Fantom, one of the teams in the NASA CPP Business Startup program, received a VentureWell E-Team Grant in 2017 for their innovative use of a NASA wing technology to improve the efficacy of HVAC systems, wind turbines, industrial fans, aircraft propellers, and marine propellers. Another team, Bioscope, won the $10,000 Bronco Startup Challenge for their portable microscope device based on a NASA technology that pairs with a smartphone and can be used in low-income schools. The impact of the experiential learning opportunities the program provided goes beyond just skill development — by engaging in social impact entrepreneurship, NASA LEAP students are realizing the scope of their potential.
“Through the program, these students gain agency and realize they can change the world,” said Dr. Sawyerr. “They work with technologies that have huge potential, and they turn these technologies into products that have enormous impact on the environment or on education.”
ways to fortify entrepreneurial education through government-academic partnerships
Dr. Sawyerr’s journey highlights the importance of building a network of partners and resources to sustain comprehensive innovation and entrepreneurial ecosystems in higher-education. She credits a number of partners for the success of the NASA LEAP program, including the institutional support of Cal Poly Pomona’s administration, the guidance and expertise of other faculty members, the close collaboration of the NASA AFRC Technology Transfer Office, and the structural support of VentureWell.
One of the challenges Dr. Sawyerr faced is the liability of newness — the ESTEAM program was the first of its kind at Cal Poly Pomona, and Dr. Sawyerr noted that having institutional support throughout the development of all of Cal Poly Pomona’s innovation and entrepreneurial programs was vital. In particular, she recommended faculty members develop relationships with the technology transfer and research departments at their universities as early as possible; these departments can provide crucial support to students as they undergo the notoriously convoluted IP patenting process.
Dr. Sawyerr’s partnership with the AFRC Technology Transfer Office provided invaluable support to the program and the student teams. The technologies that the student teams were assessing were complicated; they often needed guidance navigating the intellectual property process. Funding from AFRC enabled NASA LEAP to hire CalPoly faculty members from a variety of disciplines who had the technical expertise the students needed. The students themselves were also hired through the program as NASA interns, and the AFRC Technology Transfer Office arranged in-person meetings and monthly phone calls between the student teams and the NASA engineers who invented the technologies.
“We received an incredibly high level of engagement on NASA’s part because my partner, Laura Fobel, was the chief for their Technology Transfer Office. It’s important to have a partner inside the government agency that you want to work with who is there every step of the way. NASA LEAP was co-developed by NASA because we wanted to make sure that they were collecting the information that they needed to evaluate the licensing potential of their technology,” Dr. Sawyerr explained. “There has to be something in it for both of you; it can’t just be NASA helping you accomplish your goals. It has to be you helping the federal agency also accomplish their goals.”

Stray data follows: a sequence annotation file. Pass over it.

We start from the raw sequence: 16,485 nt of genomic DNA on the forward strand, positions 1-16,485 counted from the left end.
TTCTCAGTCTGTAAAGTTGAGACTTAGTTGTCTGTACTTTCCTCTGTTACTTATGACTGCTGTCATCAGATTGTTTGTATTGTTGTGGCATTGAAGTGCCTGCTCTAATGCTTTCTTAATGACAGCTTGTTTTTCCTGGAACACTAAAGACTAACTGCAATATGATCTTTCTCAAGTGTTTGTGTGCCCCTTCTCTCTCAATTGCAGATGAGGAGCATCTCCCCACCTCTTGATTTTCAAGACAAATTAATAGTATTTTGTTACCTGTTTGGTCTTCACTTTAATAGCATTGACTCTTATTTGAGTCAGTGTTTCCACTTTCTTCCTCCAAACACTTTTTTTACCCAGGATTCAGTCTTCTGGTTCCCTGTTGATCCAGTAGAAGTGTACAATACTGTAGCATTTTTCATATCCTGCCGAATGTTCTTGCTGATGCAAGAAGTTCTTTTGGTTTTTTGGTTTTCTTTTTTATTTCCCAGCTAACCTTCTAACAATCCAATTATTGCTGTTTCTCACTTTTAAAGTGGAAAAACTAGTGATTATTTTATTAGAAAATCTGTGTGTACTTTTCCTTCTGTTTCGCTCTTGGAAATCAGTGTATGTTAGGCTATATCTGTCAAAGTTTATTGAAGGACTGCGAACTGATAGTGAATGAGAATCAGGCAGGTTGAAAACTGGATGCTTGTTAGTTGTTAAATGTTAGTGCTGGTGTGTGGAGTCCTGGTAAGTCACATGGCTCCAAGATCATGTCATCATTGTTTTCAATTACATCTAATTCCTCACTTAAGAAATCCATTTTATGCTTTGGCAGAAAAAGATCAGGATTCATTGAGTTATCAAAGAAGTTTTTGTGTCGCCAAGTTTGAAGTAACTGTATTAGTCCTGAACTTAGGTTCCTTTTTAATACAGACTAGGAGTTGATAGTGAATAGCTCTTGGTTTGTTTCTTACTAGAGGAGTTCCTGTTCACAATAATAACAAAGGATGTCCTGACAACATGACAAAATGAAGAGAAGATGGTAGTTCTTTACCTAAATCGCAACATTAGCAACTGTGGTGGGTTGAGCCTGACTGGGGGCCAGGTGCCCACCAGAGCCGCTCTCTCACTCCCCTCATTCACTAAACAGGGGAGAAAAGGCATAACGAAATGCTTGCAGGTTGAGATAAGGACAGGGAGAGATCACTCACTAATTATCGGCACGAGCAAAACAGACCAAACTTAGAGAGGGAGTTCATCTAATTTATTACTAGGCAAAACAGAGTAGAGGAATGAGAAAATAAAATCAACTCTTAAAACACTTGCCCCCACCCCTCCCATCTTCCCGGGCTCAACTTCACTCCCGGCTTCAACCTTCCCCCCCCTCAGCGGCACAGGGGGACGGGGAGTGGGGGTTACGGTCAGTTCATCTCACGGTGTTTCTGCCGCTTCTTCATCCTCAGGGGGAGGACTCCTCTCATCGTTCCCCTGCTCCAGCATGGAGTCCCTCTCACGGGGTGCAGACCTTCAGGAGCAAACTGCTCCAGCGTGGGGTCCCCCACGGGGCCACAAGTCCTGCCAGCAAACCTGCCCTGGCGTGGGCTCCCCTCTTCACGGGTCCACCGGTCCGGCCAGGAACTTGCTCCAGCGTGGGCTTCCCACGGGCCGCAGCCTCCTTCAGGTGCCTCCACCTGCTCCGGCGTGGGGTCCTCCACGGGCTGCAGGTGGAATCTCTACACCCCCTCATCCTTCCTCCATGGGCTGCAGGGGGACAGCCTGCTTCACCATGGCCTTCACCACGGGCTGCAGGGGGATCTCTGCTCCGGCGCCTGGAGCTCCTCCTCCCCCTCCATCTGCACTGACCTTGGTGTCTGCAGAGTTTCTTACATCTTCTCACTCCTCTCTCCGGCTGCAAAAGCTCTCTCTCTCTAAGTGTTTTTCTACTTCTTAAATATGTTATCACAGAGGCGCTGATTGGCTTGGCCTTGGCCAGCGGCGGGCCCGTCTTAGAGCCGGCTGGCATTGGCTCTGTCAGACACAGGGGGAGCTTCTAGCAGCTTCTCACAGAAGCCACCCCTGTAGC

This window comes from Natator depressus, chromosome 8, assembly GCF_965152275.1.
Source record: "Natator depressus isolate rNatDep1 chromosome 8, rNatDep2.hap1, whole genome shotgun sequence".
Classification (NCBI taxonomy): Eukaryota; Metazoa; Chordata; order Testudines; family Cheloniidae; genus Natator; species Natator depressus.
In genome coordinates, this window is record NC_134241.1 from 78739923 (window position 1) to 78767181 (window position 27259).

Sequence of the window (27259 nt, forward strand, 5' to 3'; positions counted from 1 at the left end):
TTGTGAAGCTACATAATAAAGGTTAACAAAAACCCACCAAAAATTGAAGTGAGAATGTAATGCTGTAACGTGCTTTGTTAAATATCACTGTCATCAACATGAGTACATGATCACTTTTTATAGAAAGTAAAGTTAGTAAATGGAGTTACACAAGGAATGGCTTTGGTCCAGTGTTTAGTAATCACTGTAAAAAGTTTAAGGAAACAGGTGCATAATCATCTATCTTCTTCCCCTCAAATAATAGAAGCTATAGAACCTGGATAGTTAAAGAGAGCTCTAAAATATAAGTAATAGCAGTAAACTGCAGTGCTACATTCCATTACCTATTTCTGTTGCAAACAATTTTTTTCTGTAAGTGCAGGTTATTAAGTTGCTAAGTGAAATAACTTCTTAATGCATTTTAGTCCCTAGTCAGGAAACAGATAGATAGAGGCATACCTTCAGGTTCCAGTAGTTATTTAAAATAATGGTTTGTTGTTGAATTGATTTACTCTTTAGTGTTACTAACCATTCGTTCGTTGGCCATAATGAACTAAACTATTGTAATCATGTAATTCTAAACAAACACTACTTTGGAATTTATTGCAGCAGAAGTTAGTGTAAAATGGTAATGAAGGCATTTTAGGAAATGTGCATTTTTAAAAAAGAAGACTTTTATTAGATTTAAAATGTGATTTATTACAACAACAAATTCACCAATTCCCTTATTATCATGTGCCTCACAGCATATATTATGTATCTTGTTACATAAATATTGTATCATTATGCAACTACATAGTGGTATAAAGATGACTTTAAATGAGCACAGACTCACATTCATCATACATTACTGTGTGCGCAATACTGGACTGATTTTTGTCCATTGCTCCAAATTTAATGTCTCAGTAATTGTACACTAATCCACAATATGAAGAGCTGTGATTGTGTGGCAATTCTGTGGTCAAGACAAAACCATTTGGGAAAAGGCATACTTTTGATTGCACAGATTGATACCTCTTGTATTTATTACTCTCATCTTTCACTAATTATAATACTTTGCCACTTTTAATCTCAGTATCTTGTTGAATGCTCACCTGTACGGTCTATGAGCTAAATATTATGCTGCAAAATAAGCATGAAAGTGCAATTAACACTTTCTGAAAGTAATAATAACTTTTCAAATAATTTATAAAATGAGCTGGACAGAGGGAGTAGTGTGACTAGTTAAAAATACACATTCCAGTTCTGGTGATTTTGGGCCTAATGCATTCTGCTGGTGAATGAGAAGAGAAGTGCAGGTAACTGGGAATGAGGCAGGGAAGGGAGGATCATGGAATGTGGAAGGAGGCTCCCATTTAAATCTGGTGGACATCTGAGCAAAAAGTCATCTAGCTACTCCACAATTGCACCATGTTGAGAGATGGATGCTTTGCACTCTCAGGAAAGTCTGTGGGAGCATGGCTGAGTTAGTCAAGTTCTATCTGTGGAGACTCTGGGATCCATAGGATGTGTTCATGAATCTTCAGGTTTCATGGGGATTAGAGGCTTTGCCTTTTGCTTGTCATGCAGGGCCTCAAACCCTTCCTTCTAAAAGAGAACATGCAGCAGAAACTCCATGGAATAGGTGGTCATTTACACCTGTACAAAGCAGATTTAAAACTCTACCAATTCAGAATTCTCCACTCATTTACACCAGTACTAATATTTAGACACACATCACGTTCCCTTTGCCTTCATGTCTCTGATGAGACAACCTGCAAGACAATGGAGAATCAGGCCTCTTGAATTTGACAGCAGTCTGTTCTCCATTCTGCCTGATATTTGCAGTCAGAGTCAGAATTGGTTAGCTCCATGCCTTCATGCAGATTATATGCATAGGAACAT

VentureWell’s support was also an important part of NASA LEAP’s success. The ESTEAM program, which was the focus of Dr. Sawyerr’s first Faculty Grant, helped seed the initial collaboration with NASA AFRC and propelled the innovation ecosystem at CalPoly University. As we found in our Faculty Grants Program Retrospective Assessment, Faculty Grant-funded courses often become the foundational offerings to expanded entrepreneurial programs at universities. Dr. Sawyerr served as the inaugural director of CalPoly University’s Student Innovation Idea Lab, which helps foster creativity innovation and entrepreneurship at Cal Poly Pomona, and now serves as the associate vice president of the Office of Academic Innovation.
Dr. Sawyerr’s commitment to creating opportunities for business students to ‘learn by doing’ through scientific innovation has fostered a robust culture of entrepreneurial innovation and support at California State Polytechnic University, Pomona. Her close partnership with the NASA AFRC Technology Transfer Office and the support from VentureWell enabled Dr. Sawyerr to continually expand the scope and reach of these programs. NASA LEAP exemplifies successful government-university collaboration, providing students with the resources and experiential learning they need to develop entrepreneurial mindsets and scientific innovations that can change the world.
Fostering vast networks and partnerships beyond the university can help expand and strengthen innovation ecosystems. Read more about industry-university collaboration: